“I started playing the piano at the age of six, under the close scrutiny and constant supervision of my mother, who is a piano teacher,” Salah said. The sensitive pianist was immersed in music his whole life but really only started playing full time the day he joined pharmaceutical school.
“It’s no wonder that I chose to study a subject close to chemistry, because I always loved mixing things together and observing the result,” said Salah. His passion for fusion and daring musical blends are clear in his composition, as if he is trying to bridging a gap between cultures through the sensibility of a harmony.
Ibrahim Maalouf is a trumpeter who is also a composer and arranger for trumpet. He also teaches trumpet. He was born on December 5, 1980 in Beirut, Lebanon, but now lives in France.
His family fled Lebanon in the midst of a civil war and Ibrahim grew up in the Paris suburbs with both parents and his sister Layla.
He began to study the trumpet at age 7 with his father Nassim Maalouf, a former student of Maurice André at the National Conservatory in Paris. His father taught him the classical technique, early music, modern, contemporary and also classical Arabic music and the Arab art of improvisation.
Ibrahim Maalouf: Will Soon Be A Woman
Inspired by Arab artists Oum Kalsoum and Fairuz, composers Mahler and Mozart and classic jazz musicians Miles Davis and Dizzy Gillespie, he released his first studio album, Diasporas, through his own Mi’ster label in 2007, and followed it up with Diachronism in 2009, and Diagnostic in 2011.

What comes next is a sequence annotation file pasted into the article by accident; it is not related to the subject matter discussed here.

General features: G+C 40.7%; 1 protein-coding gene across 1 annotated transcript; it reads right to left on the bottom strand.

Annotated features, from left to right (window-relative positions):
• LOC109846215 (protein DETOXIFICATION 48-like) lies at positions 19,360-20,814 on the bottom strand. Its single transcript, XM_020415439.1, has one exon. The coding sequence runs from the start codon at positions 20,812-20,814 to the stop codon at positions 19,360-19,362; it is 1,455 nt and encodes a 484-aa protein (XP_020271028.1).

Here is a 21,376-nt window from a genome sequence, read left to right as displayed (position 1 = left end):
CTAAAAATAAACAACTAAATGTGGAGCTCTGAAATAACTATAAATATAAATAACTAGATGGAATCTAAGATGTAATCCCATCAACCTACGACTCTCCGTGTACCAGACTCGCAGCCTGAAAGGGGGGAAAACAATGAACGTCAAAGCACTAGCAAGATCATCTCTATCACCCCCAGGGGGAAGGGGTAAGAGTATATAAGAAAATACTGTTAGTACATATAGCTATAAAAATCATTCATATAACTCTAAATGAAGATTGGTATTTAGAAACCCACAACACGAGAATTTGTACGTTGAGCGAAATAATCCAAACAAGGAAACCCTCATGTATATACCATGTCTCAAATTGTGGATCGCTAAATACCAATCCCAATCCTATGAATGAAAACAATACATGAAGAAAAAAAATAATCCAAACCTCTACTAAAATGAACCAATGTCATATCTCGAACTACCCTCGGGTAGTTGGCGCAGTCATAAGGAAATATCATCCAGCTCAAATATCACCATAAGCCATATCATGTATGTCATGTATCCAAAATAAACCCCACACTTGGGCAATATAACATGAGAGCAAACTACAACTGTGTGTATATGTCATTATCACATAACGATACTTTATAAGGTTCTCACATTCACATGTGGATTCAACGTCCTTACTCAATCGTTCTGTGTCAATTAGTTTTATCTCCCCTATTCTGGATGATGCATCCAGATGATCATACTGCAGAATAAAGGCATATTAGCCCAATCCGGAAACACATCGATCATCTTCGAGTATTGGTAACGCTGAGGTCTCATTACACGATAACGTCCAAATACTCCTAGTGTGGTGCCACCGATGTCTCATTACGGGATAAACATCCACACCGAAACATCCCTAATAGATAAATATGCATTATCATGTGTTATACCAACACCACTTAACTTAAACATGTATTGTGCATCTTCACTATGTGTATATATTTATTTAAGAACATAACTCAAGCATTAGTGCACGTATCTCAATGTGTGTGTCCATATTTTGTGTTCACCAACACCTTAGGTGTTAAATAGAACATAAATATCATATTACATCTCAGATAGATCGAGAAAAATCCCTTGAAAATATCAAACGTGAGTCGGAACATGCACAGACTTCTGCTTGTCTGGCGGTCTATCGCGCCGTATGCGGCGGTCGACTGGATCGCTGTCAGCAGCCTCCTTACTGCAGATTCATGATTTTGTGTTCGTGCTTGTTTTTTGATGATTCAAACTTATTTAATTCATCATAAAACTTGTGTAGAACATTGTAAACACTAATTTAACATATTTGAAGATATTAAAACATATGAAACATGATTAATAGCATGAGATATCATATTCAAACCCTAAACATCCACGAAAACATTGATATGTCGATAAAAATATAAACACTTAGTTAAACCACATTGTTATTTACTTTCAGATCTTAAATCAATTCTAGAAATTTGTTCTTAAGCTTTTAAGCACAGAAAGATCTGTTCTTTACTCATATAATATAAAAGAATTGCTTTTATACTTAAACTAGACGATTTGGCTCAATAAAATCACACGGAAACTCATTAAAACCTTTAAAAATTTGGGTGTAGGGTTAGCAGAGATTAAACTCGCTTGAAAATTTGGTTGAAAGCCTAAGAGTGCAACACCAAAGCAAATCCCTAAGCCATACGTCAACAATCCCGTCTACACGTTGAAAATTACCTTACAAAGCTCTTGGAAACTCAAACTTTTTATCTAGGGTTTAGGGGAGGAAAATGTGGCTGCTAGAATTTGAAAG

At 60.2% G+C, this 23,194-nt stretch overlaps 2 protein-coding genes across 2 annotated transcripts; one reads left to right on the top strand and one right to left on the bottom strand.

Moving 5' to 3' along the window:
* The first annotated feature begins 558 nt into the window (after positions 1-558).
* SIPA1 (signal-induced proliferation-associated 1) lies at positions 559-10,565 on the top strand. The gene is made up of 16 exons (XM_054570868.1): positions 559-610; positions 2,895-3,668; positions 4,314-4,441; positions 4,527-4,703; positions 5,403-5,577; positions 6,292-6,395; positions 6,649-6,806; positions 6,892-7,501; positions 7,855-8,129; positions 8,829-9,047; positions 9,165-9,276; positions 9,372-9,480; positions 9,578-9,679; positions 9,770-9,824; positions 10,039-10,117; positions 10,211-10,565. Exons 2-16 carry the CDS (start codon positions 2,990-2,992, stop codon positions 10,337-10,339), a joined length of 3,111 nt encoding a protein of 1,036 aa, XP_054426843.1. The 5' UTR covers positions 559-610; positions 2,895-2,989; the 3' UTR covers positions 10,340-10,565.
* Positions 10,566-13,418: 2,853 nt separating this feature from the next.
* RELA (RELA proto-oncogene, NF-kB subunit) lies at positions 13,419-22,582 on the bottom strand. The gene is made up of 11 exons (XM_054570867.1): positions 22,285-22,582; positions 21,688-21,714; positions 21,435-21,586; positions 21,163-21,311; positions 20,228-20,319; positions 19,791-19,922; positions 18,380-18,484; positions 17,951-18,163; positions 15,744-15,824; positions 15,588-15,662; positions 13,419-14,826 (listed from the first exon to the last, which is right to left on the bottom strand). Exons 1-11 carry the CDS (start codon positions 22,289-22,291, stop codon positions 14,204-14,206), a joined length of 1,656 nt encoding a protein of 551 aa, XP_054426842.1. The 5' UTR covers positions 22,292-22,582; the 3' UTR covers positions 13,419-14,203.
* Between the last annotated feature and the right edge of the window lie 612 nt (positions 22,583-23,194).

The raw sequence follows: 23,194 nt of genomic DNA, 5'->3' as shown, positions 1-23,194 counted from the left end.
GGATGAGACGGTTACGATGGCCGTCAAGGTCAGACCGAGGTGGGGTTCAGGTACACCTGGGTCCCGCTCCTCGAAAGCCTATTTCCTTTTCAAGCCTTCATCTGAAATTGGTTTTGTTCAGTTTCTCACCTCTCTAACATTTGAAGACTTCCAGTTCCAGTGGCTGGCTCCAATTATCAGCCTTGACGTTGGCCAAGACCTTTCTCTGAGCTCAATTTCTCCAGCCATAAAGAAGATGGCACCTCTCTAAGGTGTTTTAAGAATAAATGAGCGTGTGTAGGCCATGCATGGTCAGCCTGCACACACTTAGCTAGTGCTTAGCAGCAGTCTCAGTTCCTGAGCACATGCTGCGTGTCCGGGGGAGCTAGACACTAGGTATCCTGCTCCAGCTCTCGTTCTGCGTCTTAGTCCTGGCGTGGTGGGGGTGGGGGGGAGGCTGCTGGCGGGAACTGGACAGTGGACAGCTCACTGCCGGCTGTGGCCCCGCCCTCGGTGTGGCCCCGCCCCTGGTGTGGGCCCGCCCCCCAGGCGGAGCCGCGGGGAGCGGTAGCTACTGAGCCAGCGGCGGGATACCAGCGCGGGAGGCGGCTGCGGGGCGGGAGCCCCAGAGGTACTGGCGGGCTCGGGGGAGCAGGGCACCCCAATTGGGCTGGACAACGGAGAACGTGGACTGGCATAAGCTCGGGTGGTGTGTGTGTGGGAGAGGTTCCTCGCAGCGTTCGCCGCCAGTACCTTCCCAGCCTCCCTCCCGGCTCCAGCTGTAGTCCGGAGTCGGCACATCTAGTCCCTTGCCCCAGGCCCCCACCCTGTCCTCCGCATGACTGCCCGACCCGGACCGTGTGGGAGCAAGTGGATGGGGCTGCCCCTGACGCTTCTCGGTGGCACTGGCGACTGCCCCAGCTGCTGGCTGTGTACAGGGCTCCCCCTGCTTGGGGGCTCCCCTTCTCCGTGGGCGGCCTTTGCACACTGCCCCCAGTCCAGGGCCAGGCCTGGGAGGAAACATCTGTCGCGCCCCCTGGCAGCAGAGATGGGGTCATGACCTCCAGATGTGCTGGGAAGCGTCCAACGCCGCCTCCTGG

Maalouf was also the subject of Christophe Trahand’s film, Souffle! (Blow), which documented his relationship with his homeland.
The genius of his musical approach is its complete openness. It can start with an aggressive rock sound to end in trippy vibes, veer from vintage bop to arabic melodies, it even steers towards afro-cuban at times via Beyrouth.
In a nutshell, it’s the kind that breaks down the walls and picks the best from each influence to rebuild something unique.
Beyond the music itself, what made this concert exceptional is Ibrahim Maalouf’s humanity and humility. His way of retelling the context of his composition ‘Beyrouth’, the childish smile on his face when the audience sings the melody to ‘Will Soon Be a Woman’, the jubilation when he joins his acolyte Youenn Lecam (flute, trumpet and bagpipes) behind the horn stand when Frank Woeste takes a Fender solo or François Delporte wails on guitar…
The band should be commended. (Review: Ibrahim Maalouf Concert)
Baby It’s Cold Outside
Muslim Brotherhood & Jazz
US Today, Religion News Service
Is the jazz standard Baby It’s Cold Outside a heart-warming ode to winter romance or the worst example of American hedonism?
After hearing the song at a Colorado church dance in the 1940s, Egyptian exchange student Sayyid Qutb viewed the song as a moral indictment of the West — views that some say could now shape the future of Egypt. After returning to Egypt, Qutb emerged as the intellectual godfather of Egypt’s Muslim Brotherhood.
Dean Martin: Baby it’s cold outside
Cee Lo Green: Baby It’s Cold Outside